When I am trying to develop a new recipe, I happily take inspiration wherever I can find it. In the case of this cocktail, I happened to find it in three places. Lucky for you, I’ve combined them into one delicious, refreshing cocktail recipe just in time for your Fourth of July celebration.
The first inspiration was the arrival of summer last Friday. Since then, we’ve seen temperatures well into the 90s with oppressive humidity. Apparently, Mother Nature wants to drive the point home: summer is here!
A recent trip to a local favorite, GiGi’s York Beach, provided additional inspiration. On my last visit, I was treated to a delicious cocktail they call the “Shiso Good”. Good was an understatement. The combination of vodka, house made shiso syrup, and fresh lemon was divine. If you’re looking for a little inspiration, you can see more of the amazing food and drink from GiGi’s in our Local Food Photo Gallery
Not to be forgotten is a book that I am currently reading. Bitters: A Spirited History of a Classic Cure-All is a fascinating read for someone like me who can’t seem to get enough of the stranger than fiction history of the food on our dinner plates and drinks in our cocktail glasses. I’m not alone in liking this book. It was selected as a James Beard Foundation Book Award Winner and also won The IACP Cookbook Award.
So, picture me at the end of a hot and humid day, exhausted from the farm’s daily chores. I was craving a refreshing, cold drink and thought of the crisp Shiso Good and the fresh ginger-lime simple syrup that I had made from a recipe in Bitters. The possibilities seemed like a winner to me.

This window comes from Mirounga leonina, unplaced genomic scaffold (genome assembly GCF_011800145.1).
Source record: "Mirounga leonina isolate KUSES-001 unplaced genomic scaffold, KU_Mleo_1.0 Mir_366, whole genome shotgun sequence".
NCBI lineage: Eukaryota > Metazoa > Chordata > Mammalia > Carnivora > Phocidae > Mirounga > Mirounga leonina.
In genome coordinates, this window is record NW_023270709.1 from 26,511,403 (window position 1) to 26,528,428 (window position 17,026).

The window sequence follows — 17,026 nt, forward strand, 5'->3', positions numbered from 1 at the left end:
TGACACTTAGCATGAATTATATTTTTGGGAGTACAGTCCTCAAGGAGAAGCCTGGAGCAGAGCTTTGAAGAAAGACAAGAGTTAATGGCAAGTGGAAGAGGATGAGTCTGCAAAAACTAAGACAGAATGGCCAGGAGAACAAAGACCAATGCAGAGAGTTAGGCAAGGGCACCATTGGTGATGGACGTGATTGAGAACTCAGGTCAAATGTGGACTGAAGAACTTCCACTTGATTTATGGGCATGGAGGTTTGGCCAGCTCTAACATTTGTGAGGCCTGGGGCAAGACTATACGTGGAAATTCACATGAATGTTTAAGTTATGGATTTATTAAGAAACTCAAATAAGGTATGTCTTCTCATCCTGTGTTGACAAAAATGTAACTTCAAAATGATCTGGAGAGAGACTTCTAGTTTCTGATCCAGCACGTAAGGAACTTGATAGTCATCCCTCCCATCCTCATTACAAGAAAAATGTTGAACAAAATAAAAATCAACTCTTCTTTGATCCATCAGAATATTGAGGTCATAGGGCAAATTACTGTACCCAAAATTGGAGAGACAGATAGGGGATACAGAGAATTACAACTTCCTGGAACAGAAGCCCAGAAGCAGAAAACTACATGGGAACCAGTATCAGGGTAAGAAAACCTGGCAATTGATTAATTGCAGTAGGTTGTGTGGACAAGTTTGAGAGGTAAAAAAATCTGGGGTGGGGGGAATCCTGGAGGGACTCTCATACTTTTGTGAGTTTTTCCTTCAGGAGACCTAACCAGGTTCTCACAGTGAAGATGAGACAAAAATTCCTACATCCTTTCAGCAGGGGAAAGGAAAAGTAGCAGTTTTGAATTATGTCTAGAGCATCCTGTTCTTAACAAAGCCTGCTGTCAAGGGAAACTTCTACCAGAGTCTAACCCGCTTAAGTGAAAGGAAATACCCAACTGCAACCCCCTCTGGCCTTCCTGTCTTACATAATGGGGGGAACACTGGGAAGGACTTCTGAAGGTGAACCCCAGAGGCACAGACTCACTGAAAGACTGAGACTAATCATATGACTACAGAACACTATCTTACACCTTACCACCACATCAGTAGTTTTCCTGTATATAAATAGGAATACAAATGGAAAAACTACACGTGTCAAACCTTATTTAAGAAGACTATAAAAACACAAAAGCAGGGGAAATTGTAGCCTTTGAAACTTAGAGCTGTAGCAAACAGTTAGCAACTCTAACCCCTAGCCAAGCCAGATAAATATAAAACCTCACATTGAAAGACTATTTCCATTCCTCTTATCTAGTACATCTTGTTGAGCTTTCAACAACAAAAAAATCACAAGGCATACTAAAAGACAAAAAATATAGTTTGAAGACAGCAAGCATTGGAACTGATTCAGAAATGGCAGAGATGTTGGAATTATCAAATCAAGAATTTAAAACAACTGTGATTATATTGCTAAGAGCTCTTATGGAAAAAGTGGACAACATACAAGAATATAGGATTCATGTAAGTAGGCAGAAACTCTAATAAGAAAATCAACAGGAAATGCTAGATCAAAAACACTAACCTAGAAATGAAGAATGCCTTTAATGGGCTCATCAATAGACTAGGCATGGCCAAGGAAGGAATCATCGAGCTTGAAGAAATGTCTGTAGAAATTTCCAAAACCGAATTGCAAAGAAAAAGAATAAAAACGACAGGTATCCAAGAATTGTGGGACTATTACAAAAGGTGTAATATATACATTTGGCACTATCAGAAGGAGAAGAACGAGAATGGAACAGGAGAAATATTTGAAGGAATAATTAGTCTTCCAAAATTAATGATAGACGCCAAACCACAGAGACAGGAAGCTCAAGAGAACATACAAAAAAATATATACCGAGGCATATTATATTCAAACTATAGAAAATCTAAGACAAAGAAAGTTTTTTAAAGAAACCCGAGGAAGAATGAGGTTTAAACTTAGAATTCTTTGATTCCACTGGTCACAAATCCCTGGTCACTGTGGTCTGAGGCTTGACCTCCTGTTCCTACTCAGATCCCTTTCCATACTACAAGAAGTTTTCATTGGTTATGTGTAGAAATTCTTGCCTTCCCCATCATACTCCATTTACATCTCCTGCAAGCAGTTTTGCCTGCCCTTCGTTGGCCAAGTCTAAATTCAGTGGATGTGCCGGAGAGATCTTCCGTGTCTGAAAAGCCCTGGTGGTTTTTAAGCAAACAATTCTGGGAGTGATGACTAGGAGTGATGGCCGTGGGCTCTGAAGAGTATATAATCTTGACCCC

My husband is the resident mixologist here at 1840 Farm. I get wild ideas about combinations and concoctions which he politely listens to and then goes about the creative business of transforming inspiration into a perfectly balanced libation. Occasionally, he needs a second attempt to perfect one of our house made cocktails, but he mastered this one on the first try.
One sip and I knew that this would be my summer drink of choice. Mr. 1840 Farm agreed. This recipe was perfect and ready to share with the world.
I hope that you will enjoy what we aptly named The Summer Solstice all summer long. If you’re find yourself still searching for your summer drink of choice, don’t despair. We’ve got a few more recipes in development. Yes, it will be a struggle to taste test them before sharing the recipes with you here, but I’ll soldier on. It’s amazing the things that I’ll do in the name of researchl!
adapted from Bitters by Brad Thomas Parsons
Place all ingredients in a small pot and stir to combine. Place pot over low heat and bring to a simmer, stirring occasionally. Simmer over low heat until the sugar has completely dissolved.
Remove the pot from the heat and allow the syrup to cool completely. Pour the syrup through a fine mesh strainer to remove any solids. The strained syrup can be stored in the refrigerator for up to one month. I like to store mine in a clean, repurposed bottle with a pourer spout in the refrigerator.
Summer Solstice Cocktail
makes one generous serving (and one happy farmer)
We have made a non-alcoholic version of this drink for the farm kids who both gave it a thumbs up. Simply substitute lemonade or carbonated water for the vodka depending on your preference.
2 ounces vodka
1/2 ounce lime juice
1 1/2 ounce ginger-lime syrup
4 ounces lemonade
Place all ingredients in a cocktail shaker with a handful of ice. Shake until well mixed. Strain into a glass with fresh ice and serve. At 1840 Farm, we like to serve the Summer Solstice in a wide mouth mason jar.
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